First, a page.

Which is where things should happily end – with Berezovsky worth over $3 billion, happily ensconced in the Duma. But he couldn’t help but note that the monster he had helped create was, indeed, a monster – one who wasn’t interested in playing a puppet. When Berezovsky quit the Duma over a Putin motion to have state governors appointed by the Kremlin, rather than elected by the people, Putin got angry. He made it clear that he would no longer tolerate criticism from media organs controlled by the oligarchs. “The state has a cudgel in its hands that you use to hit just once, but on the head,” said Putin. “We haven’t used this cudgel yet. We’ve just brandished it. [But] the day we get really angry, we won’t hesitate to use it.”

Berezovsky, prudently, made for London, and his associate Badri Patarkatsishvili wrote the New York Times the following plaintive note:

“The shutting down of independent TV by the Kremlin (‘Silencing Critics of the Kremlin,’ editorial, Jan. 23) follows the tactics of the Peruvian strongman Alberto K Fujimori. In 1997, the owner of Frecuencia Latina TV, Baruch Ivcher, lost his station and was slapped with an international arrest warrant after broadcasting critical reports about the Peruvian secret service. Similarly, the Russian Federal Security Service – the real power behind President Vladimir V. Putin – declared war against NTV and TV-6 for reporting on carnage in Chechnya. Thus, Boris A Berezovsky, Vladimir V Gusinsky and I, owners of the independent Russian networks, are living abroad and are facing extradition requests on trumped-up charges. But the analogy does not end there. As it happened, Mr Fujimori’s government collapsed; his security chief, Vladimiro L Montesinos, is facing trial; and Frecuencia Latina was returned to its rightful owner. Likewise, the Russian people will eventually reject the transformation of their country into a banana republic.”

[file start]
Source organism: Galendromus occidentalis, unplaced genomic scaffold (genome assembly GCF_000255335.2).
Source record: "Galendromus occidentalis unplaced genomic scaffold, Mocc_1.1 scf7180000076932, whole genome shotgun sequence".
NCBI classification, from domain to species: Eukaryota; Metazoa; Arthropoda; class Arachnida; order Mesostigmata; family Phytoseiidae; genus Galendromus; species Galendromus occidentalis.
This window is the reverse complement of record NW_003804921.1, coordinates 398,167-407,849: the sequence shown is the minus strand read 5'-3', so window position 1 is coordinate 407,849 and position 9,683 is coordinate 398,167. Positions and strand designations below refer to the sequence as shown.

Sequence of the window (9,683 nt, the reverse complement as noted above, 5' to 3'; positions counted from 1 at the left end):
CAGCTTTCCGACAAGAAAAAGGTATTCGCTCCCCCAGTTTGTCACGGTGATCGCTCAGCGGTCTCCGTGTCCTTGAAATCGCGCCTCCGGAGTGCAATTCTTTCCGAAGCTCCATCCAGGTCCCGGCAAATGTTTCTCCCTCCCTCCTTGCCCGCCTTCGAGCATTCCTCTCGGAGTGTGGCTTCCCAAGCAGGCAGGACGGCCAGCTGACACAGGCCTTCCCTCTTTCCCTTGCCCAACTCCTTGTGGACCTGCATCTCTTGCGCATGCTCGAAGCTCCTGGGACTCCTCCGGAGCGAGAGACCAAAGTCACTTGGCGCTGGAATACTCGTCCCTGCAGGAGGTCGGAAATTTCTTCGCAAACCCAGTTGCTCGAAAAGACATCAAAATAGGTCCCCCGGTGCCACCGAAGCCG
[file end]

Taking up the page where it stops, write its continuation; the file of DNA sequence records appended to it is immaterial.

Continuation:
That turned out to be a bit of a misreading, although Russia is indeed well on its way to becoming a banana republic. Berezovsky, meanwhile, lived out his days the way oligarchs in London do – by having bodyguards and driving Mercedes. Oh, and by engaging in lawsuits. The self-inflicted cudgel blow came when Berezovsky filed Britain’s largest ever claim against his old friend Abromovich – he wanted over $3 billion for what he claimed was a share of Sibneft he hadn’t been paid for. The case, which enriched lawyers to the tune of almost a quarter of a billion dollars, was laughed out of court by the judge, who had nothing positive to say about Berezovsky’s character.

It had all gone pear-shaped, with jilted exes suing for damages, and the money pouring out faster than it had come in. Berezovsky even penned a letter to Putin, asking for forgiveness that he had to know would never come. As of this writing, it appears that Berezovsky ended his own life in his Berkshire, although the chemical hazard police were brought in to make sure he didn’t die like Russian exiles tend to – poisonously.

It was never going to end another way, and it didn’t. Sadly, the average Russian still has Russia to deal with. That was never something Berezovsky ever seemed to have in mind. DM

Photo: Russian oligarch Boris Berezovsky speaks to members of the media after losing his court battle against Roman Abramovich, at a division of the High Court in London August 31, 2012. Chelsea Football Club owner Abramovich won a court battle on Friday against Berezovsky, a former business partner who had sued him for billions of dollars over claims he was intimidated into selling prize assets at a knockdown price. REUTERS/Neil Hall.